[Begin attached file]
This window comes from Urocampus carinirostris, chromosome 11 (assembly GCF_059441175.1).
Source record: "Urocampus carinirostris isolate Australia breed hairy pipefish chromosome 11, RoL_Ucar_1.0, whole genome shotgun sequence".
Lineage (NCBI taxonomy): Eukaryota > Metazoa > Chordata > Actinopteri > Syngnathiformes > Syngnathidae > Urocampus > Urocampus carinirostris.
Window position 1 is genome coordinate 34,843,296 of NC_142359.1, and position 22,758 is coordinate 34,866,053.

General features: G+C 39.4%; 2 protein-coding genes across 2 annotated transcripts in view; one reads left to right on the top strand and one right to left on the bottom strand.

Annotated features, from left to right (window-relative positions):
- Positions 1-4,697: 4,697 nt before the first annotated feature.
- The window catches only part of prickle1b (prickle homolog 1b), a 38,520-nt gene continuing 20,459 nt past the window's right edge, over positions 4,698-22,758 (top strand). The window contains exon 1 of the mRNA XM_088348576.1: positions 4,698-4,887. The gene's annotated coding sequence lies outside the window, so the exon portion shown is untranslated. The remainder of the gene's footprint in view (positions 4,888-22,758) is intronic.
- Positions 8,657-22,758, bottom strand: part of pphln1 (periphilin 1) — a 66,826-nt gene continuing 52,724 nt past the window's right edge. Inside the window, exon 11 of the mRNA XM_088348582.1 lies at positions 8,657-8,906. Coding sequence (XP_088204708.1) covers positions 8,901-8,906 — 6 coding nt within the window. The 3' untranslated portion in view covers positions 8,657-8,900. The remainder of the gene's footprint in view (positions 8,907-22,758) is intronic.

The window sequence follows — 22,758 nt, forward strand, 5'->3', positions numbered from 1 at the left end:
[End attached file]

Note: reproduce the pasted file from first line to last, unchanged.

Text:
This window comes from Urocampus carinirostris, chromosome 11 (assembly GCF_059441175.1).
Source record: "Urocampus carinirostris isolate Australia breed hairy pipefish chromosome 11, RoL_Ucar_1.0, whole genome shotgun sequence".
Lineage (NCBI taxonomy): Eukaryota > Metazoa > Chordata > Actinopteri > Syngnathiformes > Syngnathidae > Urocampus > Urocampus carinirostris.
Window position 1 is genome coordinate 34,843,296 of NC_142359.1, and position 22,758 is coordinate 34,866,053.

General features: G+C 39.4%; 2 protein-coding genes across 2 annotated transcripts in view; one reads left to right on the top strand and one right to left on the bottom strand.

Annotated features, from left to right (window-relative positions):
- Positions 1-4,697: 4,697 nt before the first annotated feature.
- The window catches only part of prickle1b (prickle homolog 1b), a 38,520-nt gene continuing 20,459 nt past the window's right edge, over positions 4,698-22,758 (top strand). The window contains exon 1 of the mRNA XM_088348576.1: positions 4,698-4,887. The gene's annotated coding sequence lies outside the window, so the exon portion shown is untranslated. The remainder of the gene's footprint in view (positions 4,888-22,758) is intronic.
- Positions 8,657-22,758, bottom strand: part of pphln1 (periphilin 1) — a 66,826-nt gene continuing 52,724 nt past the window's right edge. Inside the window, exon 11 of the mRNA XM_088348582.1 lies at positions 8,657-8,906. Coding sequence (XP_088204708.1) covers positions 8,901-8,906 — 6 coding nt within the window. The 3' untranslated portion in view covers positions 8,657-8,900. The remainder of the gene's footprint in view (positions 8,907-22,758) is intronic.

The window sequence follows — 22,758 nt, forward strand, 5'->3', positions numbered from 1 at the left end: